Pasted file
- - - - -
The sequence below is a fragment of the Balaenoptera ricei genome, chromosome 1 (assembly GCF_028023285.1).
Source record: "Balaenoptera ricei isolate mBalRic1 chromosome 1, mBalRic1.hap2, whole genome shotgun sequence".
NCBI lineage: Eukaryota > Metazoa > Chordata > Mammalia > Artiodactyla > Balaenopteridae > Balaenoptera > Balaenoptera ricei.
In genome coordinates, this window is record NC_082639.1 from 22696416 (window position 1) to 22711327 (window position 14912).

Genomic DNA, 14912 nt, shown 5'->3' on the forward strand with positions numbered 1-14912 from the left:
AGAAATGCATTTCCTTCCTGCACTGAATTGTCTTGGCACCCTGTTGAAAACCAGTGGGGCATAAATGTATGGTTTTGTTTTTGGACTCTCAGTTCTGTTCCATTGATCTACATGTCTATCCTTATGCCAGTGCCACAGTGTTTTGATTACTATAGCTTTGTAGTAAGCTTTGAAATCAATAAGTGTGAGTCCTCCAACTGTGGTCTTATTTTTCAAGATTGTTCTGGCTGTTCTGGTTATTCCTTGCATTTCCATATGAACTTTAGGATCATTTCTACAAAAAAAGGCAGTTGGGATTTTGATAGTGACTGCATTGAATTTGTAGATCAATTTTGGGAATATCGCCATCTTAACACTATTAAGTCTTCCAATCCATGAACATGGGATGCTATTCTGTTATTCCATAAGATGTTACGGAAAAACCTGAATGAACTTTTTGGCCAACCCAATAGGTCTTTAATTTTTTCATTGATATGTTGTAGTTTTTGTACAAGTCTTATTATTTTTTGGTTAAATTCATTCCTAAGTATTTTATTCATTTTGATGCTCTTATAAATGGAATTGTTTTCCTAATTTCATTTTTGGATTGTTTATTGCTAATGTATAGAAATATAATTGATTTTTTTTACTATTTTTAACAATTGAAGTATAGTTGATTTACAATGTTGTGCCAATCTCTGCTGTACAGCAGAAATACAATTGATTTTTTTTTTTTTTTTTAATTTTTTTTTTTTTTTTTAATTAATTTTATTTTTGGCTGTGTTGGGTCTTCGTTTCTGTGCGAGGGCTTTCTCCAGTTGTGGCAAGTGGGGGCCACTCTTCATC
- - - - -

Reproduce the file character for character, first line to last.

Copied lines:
The sequence below is a fragment of the Balaenoptera ricei genome, chromosome 1 (assembly GCF_028023285.1).
Source record: "Balaenoptera ricei isolate mBalRic1 chromosome 1, mBalRic1.hap2, whole genome shotgun sequence".
NCBI lineage: Eukaryota > Metazoa > Chordata > Mammalia > Artiodactyla > Balaenopteridae > Balaenoptera > Balaenoptera ricei.
In genome coordinates, this window is record NC_082639.1 from 22696416 (window position 1) to 22711327 (window position 14912).

Genomic DNA, 14912 nt, shown 5'->3' on the forward strand with positions numbered 1-14912 from the left:
AGAAATGCATTTCCTTCCTGCACTGAATTGTCTTGGCACCCTGTTGAAAACCAGTGGGGCATAAATGTATGGTTTTGTTTTTGGACTCTCAGTTCTGTTCCATTGATCTACATGTCTATCCTTATGCCAGTGCCACAGTGTTTTGATTACTATAGCTTTGTAGTAAGCTTTGAAATCAATAAGTGTGAGTCCTCCAACTGTGGTCTTATTTTTCAAGATTGTTCTGGCTGTTCTGGTTATTCCTTGCATTTCCATATGAACTTTAGGATCATTTCTACAAAAAAAGGCAGTTGGGATTTTGATAGTGACTGCATTGAATTTGTAGATCAATTTTGGGAATATCGCCATCTTAACACTATTAAGTCTTCCAATCCATGAACATGGGATGCTATTCTGTTATTCCATAAGATGTTACGGAAAAACCTGAATGAACTTTTTGGCCAACCCAATAGGTCTTTAATTTTTTCATTGATATGTTGTAGTTTTTGTACAAGTCTTATTATTTTTTGGTTAAATTCATTCCTAAGTATTTTATTCATTTTGATGCTCTTATAAATGGAATTGTTTTCCTAATTTCATTTTTGGATTGTTTATTGCTAATGTATAGAAATATAATTGATTTTTTTTACTATTTTTAACAATTGAAGTATAGTTGATTTACAATGTTGTGCCAATCTCTGCTGTACAGCAGAAATACAATTGATTTTTTTTTTTTTTTTTAATTTTTTTTTTTTTTTTTAATTAATTTTATTTTTGGCTGTGTTGGGTCTTCGTTTCTGTGCGAGGGCTTTCTCCAGTTGTGGCAAGTGGGGGCCACTCTTCATC